Do you want to know a secret? You probably do, question is, would you like it if anyone else knew your secret as well? I am guessing not. That is why, on the Internet, we use encryption for the data that we send and receive, just to make sure that someone else is not listening in on our conversation. Encryption is not only used when directly communicating with each other, it is also used for something we call “integrity”, a.k.a. “I want to make sure that I get what the other end is sending without anyone modifying it in transit”. So, use encryption anywhere!

The basis of encryption is that the parties that want to exchange information agree on a common secret. However, the challenge that they have is to exchange that secret without anyone else knowing it. And that’s where the fun begins. Let us take the following as an example.

Let’s suppose that Michael wants to send a confidential message to Rick without the ‘Evil dude” in the middle listening in. Obviously, they want to use encryption for that, but for this to work, they both need to agree on a secret that only they know. This secret needs to be transferred in such a way that only Michael and Rick know it’s content. So they need to figure out a way to do that without our “Evil dude” getting his hands on it.

The basis for this “*key exchange*” involves a mathematical solution called modulus divisions. In it’s most simplistic form it’s like how many times does x fit into y and what remains is the result. Let’s take this example:

23 Mod 13 = 10

The statement above says, “How many times does 13 fit into 23 and what is the remainder”? That’s really it. Now it can get very complex, but in essence, this is modules divisions. For our encryption to work we can’t just take any number, it needs to be a prime number. The reasoning behind it is that we need to use a unique capability from a prime number later on in the calculation. Remember that a prime number is a whole number that cannot be made by multiplying other whole numbers, if you can make it by multiplying other whole numbers it is a Composite Number.

Back to our modules example “23 Mod 13”, where we call 23 the generator and 13 the exponent. So first Michael and Rick agree on the generator (G) and the exponent (P) that they will use. As this is all send in clear text, our “Evil dude” will receive a copy as well.

To start with the fun, Michael will add a random (private) number to the generator and send the result to Rick. For kicks let’s add something like 15. So we get the following:

23^{15}Mod 13 = 12

The resulting number of *12* is send, in clear text (public information), to Rick, needless to say that our ears dropping person in the middle also gets a copy. Rick, receiving the package now does exactly the same with a random number he makes up. Let’s say the number 26. The result is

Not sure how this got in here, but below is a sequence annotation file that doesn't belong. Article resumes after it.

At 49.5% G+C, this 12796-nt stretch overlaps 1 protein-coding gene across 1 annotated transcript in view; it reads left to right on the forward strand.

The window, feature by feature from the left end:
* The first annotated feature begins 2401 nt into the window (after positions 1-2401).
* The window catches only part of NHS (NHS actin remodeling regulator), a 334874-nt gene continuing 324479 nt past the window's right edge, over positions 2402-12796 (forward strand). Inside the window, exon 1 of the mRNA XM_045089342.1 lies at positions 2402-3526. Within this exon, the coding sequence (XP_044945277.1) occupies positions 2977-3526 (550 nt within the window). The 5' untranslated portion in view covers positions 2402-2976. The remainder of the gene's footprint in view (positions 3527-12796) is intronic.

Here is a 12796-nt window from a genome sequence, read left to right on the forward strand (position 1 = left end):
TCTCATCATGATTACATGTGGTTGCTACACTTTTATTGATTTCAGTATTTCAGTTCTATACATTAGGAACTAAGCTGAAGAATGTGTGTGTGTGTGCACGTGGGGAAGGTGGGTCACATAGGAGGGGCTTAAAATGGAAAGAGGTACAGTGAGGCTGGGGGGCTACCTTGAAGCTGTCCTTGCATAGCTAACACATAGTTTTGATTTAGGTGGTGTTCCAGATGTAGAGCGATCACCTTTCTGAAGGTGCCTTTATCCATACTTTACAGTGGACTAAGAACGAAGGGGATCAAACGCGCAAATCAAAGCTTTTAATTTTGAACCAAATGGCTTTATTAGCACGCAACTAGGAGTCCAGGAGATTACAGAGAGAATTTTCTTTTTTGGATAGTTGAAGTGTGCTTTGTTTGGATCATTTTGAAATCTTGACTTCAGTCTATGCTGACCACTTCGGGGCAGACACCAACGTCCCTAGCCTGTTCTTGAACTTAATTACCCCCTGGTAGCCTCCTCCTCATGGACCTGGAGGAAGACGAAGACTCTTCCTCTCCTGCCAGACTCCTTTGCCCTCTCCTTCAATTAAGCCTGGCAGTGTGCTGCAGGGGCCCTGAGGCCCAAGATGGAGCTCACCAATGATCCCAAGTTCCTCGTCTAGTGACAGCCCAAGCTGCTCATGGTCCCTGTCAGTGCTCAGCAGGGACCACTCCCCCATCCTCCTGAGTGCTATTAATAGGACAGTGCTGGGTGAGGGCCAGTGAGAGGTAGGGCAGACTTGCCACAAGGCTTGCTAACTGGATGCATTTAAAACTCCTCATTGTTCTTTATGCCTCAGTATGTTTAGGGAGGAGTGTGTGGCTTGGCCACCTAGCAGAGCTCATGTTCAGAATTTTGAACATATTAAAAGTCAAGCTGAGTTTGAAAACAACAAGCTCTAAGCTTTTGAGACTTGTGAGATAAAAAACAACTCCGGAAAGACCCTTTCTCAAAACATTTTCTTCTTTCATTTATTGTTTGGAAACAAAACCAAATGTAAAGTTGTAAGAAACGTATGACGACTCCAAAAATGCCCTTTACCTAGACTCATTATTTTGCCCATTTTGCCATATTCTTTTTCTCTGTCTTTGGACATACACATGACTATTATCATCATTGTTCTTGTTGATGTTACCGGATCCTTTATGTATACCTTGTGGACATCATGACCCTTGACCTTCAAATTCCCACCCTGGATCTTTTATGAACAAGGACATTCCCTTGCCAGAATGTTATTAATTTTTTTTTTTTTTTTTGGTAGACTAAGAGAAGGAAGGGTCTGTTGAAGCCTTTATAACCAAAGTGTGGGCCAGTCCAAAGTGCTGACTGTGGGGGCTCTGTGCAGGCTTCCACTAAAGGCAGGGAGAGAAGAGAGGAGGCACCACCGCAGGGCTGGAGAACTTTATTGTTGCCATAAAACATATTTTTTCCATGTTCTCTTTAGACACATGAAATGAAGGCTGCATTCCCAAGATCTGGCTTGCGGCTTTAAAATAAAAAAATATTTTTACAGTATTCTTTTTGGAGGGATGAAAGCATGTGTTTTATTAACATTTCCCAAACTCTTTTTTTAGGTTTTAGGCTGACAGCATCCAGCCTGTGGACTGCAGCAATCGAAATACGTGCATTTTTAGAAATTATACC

23^{26 }Mod 13 = 9

This resulting number is send back to Michael for him to use.

So now both Michael and Rick have some public and private information. Michael has a private number (Let’s call it a key) of 15 and received a public key of 9. Rick has a private key of 26 and received a public key of 12. Our hacker has all the public information.

Now comes the magic. To calculate the shared secret both Michael and Rick will use the public information that they received and use it with their own key to generate the shared secret for further communications. So it goes like this.

Michael: (*Rick’s public key*)9 ^{15 (Michael’s Private key)} Mod 13 = (*shared key*)1

Rick: (*Michael’s public key*)12 ^{26 (Rick’s private key)} Mod 13 = (*shared key*)1

So what we have done here is take the public information we received from the person we want to set up a secure communications with and use exponentiation to calculate the secret. Once we have generated our secret we can now use that to further encrypt all our messages. Coincidental we could also use multiply both secrets and use that as an exponential in both cases. This is possible only by using prime numbers.

23^{(15*26=390)}Mod 13 = 1

What I’ve shown you here are the essentials for public key exchange using Diffie-Hellman key exchange which is a popular cryptographic algorithm that allows Internet protocols to agree on a shared key and negotiate a secure connection. It is fundamental to many protocols including HTTPS, SSH, IPsec and protocols that rely on Transport Layer Security (TLS). Obviously, in my example, I’ve over simplified things just to make it understandable, in practice it’s a bit more complex using larger numbers, but the technique is the same.

As always if you have any questions, comments or remarks, just let me know.